Unlike some power families, the Wests were not competitive, but rather operated with a spirit of collaboration, reading each other's reviews and seeing each other's performances. "I remember getting a review at Oxford that said I was OK but I didn't have the presence of my famous mother and father. I was playing Florizel in The Winter's Tale and my father said, 'I think that's very unfair. I mean, I would be hopeless as Florizel and Ma would be even worse.'" Rehearsing Enron has made West grateful to be an actor. "Acting is, unusually, a collaborative medium, not a competition. And I'm now involved in making a play about a company that is not a company, but a competition. As a group, we are trying to get on as well as possible so that on stage we can beat the shit out of each other."

Apart from a bit of waitering, West has never had a job beyond actor or director. He says the real stars, though, are the writers; West has never attempted to write for stage or screen himself, although he reveals he is supposed to be writing a book about how to approach a variety of roles. "It's going rather slowly. Writing isn't really my thing," he admits.

West is consistently modest about his achievements. The first play he ever directed, Hamlet at the Edinburgh Fringe, so impressed the Almeida's artistic director Michael Attenborough that he gave West a job at the theatre seven years later. His enthusiasm for regional theatre led him to take on the post of artistic director at the Crucible complex in Sheffield in 2005, although he stayed for only two terms after a disagreement with the managers – he wanted to put on plays while the theatre was closed for refurbishment, they didn't. He also found the distribution of funds frustrating. "It's no secret that marketing departments in regional theatres have grown massively while the number of actors in work has reduced," he says. "There is a fight to be had for the soul of regional theatre in this country. I suspect that the culture of over-management has reached the stage where artists are seen as slightly tiresome people who want to spend money on things that don't make profits. And if you use a monetary model, a regional theatre can be seen as very unproductive. I suspect we should be fighting for our theatres as we do our car factories."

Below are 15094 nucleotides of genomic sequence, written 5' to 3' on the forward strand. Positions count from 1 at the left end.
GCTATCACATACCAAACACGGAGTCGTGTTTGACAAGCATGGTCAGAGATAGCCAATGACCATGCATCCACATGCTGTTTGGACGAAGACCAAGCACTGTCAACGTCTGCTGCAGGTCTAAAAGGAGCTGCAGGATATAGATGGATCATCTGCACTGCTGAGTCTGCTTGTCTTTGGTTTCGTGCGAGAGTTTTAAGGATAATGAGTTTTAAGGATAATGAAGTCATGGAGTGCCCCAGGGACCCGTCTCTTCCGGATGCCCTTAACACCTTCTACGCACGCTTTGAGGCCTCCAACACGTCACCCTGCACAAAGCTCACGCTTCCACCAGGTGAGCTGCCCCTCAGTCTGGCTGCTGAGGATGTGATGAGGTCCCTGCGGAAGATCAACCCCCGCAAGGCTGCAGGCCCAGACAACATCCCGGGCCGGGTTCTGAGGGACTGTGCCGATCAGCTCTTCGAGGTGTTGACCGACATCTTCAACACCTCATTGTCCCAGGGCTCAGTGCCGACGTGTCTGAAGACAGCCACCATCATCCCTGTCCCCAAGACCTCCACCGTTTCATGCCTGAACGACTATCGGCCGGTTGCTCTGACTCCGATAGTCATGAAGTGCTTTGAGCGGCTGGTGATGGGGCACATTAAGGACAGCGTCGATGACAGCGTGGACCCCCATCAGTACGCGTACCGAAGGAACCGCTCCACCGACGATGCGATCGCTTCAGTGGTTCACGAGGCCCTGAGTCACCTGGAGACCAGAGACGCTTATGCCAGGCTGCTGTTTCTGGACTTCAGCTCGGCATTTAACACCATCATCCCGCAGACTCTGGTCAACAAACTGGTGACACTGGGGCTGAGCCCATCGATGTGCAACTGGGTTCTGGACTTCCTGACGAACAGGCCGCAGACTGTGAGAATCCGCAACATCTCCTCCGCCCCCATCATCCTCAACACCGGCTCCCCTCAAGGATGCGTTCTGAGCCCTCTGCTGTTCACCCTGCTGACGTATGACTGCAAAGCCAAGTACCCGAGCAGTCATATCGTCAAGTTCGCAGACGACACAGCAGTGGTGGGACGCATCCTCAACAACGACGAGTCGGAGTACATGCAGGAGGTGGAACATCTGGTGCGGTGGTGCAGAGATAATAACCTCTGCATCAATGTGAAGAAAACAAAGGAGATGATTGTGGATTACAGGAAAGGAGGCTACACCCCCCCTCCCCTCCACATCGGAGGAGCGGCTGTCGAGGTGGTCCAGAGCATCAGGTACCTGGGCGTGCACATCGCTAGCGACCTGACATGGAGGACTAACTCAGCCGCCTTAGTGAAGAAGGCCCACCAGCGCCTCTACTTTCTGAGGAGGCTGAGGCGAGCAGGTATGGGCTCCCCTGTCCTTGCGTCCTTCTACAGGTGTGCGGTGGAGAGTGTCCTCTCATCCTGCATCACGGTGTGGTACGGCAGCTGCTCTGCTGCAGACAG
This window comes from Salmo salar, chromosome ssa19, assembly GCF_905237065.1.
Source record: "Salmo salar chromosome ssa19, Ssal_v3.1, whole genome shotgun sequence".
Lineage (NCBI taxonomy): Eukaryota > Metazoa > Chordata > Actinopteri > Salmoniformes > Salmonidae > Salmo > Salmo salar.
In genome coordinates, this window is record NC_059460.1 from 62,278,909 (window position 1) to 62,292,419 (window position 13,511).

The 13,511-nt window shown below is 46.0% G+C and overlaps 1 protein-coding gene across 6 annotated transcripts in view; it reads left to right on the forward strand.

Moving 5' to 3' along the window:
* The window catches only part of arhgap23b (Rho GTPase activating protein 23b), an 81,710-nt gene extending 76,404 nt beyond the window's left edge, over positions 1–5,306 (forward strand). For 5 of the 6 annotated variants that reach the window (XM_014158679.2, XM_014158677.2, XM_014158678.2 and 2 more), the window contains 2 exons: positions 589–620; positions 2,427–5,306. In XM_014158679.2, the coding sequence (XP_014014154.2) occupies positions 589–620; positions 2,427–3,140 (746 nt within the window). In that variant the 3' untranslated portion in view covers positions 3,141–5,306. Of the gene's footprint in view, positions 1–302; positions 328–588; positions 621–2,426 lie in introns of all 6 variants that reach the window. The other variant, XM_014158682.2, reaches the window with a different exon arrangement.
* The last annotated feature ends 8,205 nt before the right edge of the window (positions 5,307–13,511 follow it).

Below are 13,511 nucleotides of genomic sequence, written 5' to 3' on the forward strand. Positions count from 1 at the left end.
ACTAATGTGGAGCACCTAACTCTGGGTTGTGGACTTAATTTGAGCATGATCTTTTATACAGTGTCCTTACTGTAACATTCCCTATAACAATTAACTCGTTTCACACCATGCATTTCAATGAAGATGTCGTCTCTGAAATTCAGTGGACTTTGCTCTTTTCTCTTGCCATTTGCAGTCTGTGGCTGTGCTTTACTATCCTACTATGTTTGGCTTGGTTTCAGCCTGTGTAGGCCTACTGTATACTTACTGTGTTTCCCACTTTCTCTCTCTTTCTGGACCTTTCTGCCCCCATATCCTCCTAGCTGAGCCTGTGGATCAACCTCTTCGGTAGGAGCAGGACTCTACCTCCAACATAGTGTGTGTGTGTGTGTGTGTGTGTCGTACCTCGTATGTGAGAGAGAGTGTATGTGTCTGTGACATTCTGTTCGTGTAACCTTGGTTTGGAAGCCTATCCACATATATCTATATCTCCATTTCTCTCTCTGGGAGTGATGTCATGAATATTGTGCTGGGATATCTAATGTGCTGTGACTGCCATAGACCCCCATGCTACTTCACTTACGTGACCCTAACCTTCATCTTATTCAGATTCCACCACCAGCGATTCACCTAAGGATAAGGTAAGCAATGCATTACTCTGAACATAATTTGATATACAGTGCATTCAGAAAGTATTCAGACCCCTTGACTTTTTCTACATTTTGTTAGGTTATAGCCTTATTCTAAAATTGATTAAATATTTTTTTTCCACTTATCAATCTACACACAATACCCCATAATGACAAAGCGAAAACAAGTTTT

The experience has not put him off, though. He would like to run a theatre again one day, although "because it becomes your baby", he plans to start a family first. He lives in Islington with his partner, the playwright Laura Wade, and hopes to have children soon. Achieving one ambition leads to the next, it seems. In fact, his list has never been longer, but does he really mean it when he says he wants to be James Bond? "Everybody says they want to do Hamlet, and nobody ever jokes about wanting to be Bond. But it's the part everyone secretly wants to play. I would." With his experience of playing toffs, frauds and serial killers, he'd be perfect for the part.

'Enron' runs from Saturday to 29 August at Chichester Festival Theatre (01243 781 312,

Tips for aspiring actors by Sam West

Try to stay solvent so you don't have to do rubbish. You might be tempted to take the first well-paid part on TV, but it might prove to be more damaging than beneficial.

Try to be happy for your colleagues' success. Acting is a collaborative art. In rehearsals it is vital to work as a team.

Remember that the writers are the true stars. Actors take a lot of the credit, but the playwright and screenwriters are the true creative forces. Without them, we wouldn't be able to exist.

You may have an idea as to the parts you think you can play, but it's much more important to know what other people think you can play. If you get a chance to play a very different sort of part to one you would normally take, then do it.